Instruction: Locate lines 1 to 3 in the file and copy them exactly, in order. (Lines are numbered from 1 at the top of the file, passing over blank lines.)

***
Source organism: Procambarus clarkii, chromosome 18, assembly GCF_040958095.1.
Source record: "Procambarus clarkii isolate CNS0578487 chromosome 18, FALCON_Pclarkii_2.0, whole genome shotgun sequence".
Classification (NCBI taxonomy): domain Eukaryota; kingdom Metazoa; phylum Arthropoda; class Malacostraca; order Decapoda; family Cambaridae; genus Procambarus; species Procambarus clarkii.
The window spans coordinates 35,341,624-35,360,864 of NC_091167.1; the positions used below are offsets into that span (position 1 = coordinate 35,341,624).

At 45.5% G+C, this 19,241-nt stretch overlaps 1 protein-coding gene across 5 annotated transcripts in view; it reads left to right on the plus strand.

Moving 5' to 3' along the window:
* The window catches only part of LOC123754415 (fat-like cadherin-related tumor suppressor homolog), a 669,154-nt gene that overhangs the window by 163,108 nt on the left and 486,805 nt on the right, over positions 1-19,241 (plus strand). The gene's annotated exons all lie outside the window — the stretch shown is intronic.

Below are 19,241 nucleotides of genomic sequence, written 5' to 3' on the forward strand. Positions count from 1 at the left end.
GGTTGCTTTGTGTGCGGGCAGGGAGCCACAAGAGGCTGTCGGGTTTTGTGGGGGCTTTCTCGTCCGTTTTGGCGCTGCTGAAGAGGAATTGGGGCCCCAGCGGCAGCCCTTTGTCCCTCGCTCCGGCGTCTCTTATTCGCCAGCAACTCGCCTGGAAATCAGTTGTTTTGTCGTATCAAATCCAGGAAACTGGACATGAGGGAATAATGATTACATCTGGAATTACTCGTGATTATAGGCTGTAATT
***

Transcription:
Source organism: Procambarus clarkii, chromosome 18, assembly GCF_040958095.1.
Source record: "Procambarus clarkii isolate CNS0578487 chromosome 18, FALCON_Pclarkii_2.0, whole genome shotgun sequence".
Classification (NCBI taxonomy): domain Eukaryota; kingdom Metazoa; phylum Arthropoda; class Malacostraca; order Decapoda; family Cambaridae; genus Procambarus; species Procambarus clarkii.